David Andersen January 3, 2008 at 5:56 pm

The median person in the United States eats some pretty bad food.

I’m guessing this isn’t the final draft for a new paper.

A student of economics January 3, 2008 at 7:37 pm

cure at 5:06pm
I do understand utility, but I must not have written my comment clearly. What I mean is that I (the provider of funds, e.g. the taxpayer) prefer that the recipient have food. It increases MY utility to see him eat. Meanwhile, the recipient may prefer to have liquor or cocaine. That would increase HIS utility. The traditional neoclassical argument that intro economics courses often make is that we should give poor people money, not food, if we want to maximize their utility. That is what they prefer. Supposedly it is a pareto improvement to give money instead of, say, food or healthcare: seemingly the same cost to donor, potentially greater value to recipient. That’s typically where the argument triumphantly ends, with the implication that programs that provide in-kind services are at odds with economics.

What I am saying is that MY utility is not maximized if recipients spend charity on liquor or cocaine. Thus, there is no conflict with utility maximization, or economics generally, to give benefits in-kind. Giving money may make the donor worse-off than giving food or healthcare.

Does that make sense to you?

Incidentally, this is all using standard neoclassical reasoning, except the common, if often hidden, assumption that people don’t care about other people (no altruism or envy makes the math much easier). Although I don’t do so to make my case, one could add behavorial economic arguments as well, e.g. recipient may actually wish they could avoid alcohol and would “prefer” not to have the choice (that is, they have time-inconsistent preferences, which has been well-documented and which, regrettably, conflicts with neo-classsical frameworks such as Ariel Rubinstein’s).

Similarly, some people, outside the military at least, may become “infantilized” by getting certain goods, instead of getting cash, etc. There might also be various incentive and control costs and benefits of limiting spending to predefined categories instead of completely fungible cash. But that’s a different argument.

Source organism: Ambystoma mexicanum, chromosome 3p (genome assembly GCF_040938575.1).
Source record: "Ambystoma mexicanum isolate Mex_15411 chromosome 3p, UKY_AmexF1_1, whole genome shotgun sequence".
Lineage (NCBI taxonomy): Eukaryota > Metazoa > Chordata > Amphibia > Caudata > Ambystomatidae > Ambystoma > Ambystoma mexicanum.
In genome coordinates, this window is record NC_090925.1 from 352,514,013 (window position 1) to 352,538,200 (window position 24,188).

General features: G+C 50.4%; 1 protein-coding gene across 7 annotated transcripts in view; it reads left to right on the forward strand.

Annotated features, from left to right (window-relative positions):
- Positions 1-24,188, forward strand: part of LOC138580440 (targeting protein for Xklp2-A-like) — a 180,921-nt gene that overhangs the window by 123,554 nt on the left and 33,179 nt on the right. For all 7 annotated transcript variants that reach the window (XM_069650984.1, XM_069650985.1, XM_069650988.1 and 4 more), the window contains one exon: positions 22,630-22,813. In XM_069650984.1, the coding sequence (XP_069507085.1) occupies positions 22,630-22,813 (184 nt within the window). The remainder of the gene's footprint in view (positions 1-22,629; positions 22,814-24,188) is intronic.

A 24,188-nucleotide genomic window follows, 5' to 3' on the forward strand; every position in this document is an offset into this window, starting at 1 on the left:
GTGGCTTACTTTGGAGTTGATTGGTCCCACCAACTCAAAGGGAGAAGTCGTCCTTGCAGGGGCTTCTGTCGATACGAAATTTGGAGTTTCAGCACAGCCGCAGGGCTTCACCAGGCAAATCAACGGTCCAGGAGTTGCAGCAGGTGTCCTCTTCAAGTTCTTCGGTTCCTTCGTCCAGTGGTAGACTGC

Robert C January 4, 2008 at 12:14 am

Yeah and the average american views 6 hours of TV per day, is overweight, believes TV preachers and calls heating up packaged food cookin……The great food for the army comes from Sodexo for the most part and other contractors. Nope not $60.00 bucks for brussels sprouts but about $13 per meal on average……….

A student of economics January 4, 2008 at 2:40 pm

“I’m impressed that you are willing to own up to valuing smug self-satisfaction…”

Gee, you almost make me feel like I should be ashamed about preferring to help other people to eat instead of to do cocaine.

Almost.

A student of economics January 4, 2008 at 5:17 pm

JWK: with all do respect, I think it is an insult to economics to suggest that the “economics view” necessarily rules out altruism as a perfectly legitimate preference that people have, and one that enters into the social welfare function.

It’s true that introductory models often assume that an individual’s utility is unaffected by consumption by other people (i.e. there is zero altruism or envy). This is done in order to make the mathematics of general equilibrium tractable, not because it is an accurate description of the world. Starting with this assumption, one can come to conclusions such as “money transfers to the poor are better than in kind transfers” that you reference. As you note, this frames the question too narrowly by assuming there are no effects on other’s utility.

Unfortunately, I’ve noticed that far too many people think that the assumption that their is no altruism is a positive description of what it means to be “rational”, or worse yet, a normative implication about how people should behave.

IMHO, a proper understanding of economics certainly encompasses all types of preferences. In particular, it’s manifestly obvious that people do care about other people’s consumption. Indeed, that’s a primary rationale for giving even money transfers. But if that’s the case, and maximizing utility is the goal, then it would be internally inconsistent to ignore the utility of some of the population (i.e. the donors) when assessing social welfare. Their altruism is just as legitimate as any other component of utility.

One of the weaknesses of the way economics is often taught is that many people never get past the intro economics course with its simplifying assumption (made for mathematical convenience) and erroneously come away with the impression that those assumption are meant to be descriptions of rational behavior or even recommendations for policy.

Bottom line: there is no difference between my view and the “economics view”, properly understood. This is true even if one defines economics narrowly to include only the neoclassical framework, let alone if one opens the door to behavioral economics.

JWK January 5, 2008 at 3:01 pm

Student: I essentially agree with what you just said, my point is that the best course of action depends on whether we consider “pure” altruism (just care about the poor person’s utility) or a more qualified altruism where your ultility (including your preferences over their consumption) and their utitility is considered. I don’t think there is anything wrong with the latter, though I personally think that sort of thing is better suited to charity than to government programmes, YMMV. Preferences over other people’s consumption can be very hard to pin down.